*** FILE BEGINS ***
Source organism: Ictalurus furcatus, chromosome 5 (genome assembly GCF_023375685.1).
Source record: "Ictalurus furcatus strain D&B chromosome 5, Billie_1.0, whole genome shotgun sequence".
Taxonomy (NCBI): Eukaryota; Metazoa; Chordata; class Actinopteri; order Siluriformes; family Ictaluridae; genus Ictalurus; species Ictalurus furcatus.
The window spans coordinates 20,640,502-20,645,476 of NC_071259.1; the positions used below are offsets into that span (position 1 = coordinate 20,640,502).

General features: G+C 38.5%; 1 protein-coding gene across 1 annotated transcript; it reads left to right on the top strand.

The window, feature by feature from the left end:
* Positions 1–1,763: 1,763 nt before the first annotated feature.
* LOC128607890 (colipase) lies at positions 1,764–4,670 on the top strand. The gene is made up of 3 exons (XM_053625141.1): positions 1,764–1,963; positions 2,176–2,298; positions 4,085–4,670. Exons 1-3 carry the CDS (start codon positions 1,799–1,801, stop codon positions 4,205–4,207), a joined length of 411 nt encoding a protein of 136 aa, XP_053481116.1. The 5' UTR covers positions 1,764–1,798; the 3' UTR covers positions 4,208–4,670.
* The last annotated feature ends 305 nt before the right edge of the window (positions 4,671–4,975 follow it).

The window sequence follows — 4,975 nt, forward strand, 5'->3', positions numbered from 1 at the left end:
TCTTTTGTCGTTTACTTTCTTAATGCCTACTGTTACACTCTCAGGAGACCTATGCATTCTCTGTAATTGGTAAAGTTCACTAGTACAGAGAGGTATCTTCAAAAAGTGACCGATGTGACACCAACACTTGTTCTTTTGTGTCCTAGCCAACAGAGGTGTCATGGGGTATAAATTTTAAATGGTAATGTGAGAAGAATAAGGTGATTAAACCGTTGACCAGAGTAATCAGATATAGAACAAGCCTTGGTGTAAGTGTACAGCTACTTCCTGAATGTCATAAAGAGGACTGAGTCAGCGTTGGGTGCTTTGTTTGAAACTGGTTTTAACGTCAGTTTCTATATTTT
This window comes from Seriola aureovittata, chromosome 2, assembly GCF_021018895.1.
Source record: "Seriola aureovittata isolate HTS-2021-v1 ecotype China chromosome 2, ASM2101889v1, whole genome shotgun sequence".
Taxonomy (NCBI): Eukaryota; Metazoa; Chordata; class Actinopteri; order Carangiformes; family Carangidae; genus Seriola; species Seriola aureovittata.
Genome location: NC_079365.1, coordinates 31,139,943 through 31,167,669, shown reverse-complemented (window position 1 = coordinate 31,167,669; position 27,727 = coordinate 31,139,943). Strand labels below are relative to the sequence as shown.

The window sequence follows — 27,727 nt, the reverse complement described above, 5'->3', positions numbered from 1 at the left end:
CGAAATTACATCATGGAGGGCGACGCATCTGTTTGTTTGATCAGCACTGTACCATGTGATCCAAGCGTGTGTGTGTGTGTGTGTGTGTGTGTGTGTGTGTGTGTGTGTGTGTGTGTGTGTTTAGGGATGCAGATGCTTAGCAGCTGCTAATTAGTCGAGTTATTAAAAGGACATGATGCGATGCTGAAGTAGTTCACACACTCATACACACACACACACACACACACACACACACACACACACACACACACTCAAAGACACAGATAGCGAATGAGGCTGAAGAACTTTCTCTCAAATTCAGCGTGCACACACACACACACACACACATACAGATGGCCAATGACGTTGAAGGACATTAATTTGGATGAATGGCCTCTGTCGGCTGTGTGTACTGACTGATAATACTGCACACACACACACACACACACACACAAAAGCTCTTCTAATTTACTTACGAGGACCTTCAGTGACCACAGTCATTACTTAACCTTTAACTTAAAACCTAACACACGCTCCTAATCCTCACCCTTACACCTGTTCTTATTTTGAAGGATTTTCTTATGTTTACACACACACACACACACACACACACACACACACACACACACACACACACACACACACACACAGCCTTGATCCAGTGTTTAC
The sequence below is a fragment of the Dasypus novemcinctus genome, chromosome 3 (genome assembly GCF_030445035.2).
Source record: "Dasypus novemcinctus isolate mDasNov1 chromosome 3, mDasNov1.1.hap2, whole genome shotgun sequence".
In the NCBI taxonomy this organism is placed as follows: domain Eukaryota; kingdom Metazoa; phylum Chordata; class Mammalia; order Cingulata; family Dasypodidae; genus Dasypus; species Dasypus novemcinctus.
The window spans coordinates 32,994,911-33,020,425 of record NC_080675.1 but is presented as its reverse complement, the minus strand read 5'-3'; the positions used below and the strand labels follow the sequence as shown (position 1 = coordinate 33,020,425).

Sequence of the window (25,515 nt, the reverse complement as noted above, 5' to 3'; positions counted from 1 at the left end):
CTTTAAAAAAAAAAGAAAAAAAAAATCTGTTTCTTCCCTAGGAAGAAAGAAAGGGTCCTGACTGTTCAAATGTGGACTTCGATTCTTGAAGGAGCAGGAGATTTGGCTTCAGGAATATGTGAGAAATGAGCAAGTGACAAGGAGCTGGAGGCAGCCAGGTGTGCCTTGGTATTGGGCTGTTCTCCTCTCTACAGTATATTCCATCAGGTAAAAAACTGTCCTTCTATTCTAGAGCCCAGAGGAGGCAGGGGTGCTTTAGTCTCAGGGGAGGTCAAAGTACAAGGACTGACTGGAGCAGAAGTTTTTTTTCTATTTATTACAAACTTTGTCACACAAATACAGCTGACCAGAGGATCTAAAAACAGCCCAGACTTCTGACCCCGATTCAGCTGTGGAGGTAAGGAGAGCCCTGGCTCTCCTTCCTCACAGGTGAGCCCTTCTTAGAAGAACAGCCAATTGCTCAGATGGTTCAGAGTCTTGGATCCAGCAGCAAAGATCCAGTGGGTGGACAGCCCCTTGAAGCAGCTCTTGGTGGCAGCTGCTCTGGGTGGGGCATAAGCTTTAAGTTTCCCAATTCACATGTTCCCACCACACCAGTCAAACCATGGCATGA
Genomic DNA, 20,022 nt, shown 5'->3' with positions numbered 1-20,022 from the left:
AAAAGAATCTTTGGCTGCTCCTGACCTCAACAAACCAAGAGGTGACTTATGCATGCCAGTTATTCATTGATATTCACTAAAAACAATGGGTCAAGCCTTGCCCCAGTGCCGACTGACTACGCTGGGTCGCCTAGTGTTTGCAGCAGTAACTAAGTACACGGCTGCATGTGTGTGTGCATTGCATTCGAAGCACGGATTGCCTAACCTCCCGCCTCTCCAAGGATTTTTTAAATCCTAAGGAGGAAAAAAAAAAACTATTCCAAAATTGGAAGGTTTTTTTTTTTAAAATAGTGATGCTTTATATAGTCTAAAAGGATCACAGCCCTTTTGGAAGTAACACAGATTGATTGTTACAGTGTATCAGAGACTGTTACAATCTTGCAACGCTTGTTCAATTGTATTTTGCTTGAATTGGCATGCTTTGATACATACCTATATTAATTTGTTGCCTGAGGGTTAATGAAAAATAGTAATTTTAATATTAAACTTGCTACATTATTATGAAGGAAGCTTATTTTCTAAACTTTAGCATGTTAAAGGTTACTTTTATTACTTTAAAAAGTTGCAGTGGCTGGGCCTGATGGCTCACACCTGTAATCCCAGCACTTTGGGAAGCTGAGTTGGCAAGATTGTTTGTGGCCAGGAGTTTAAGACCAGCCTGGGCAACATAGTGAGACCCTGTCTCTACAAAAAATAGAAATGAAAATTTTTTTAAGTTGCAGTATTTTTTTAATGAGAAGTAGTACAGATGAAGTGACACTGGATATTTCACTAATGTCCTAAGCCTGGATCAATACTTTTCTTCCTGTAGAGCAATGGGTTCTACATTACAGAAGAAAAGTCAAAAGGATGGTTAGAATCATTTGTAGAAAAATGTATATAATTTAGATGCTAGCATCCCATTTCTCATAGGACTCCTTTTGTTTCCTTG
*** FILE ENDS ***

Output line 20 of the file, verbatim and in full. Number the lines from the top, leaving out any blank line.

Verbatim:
In the NCBI taxonomy this organism is placed as follows: domain Eukaryota; kingdom Metazoa; phylum Chordata; class Mammalia; order Cingulata; family Dasypodidae; genus Dasypus; species Dasypus novemcinctus.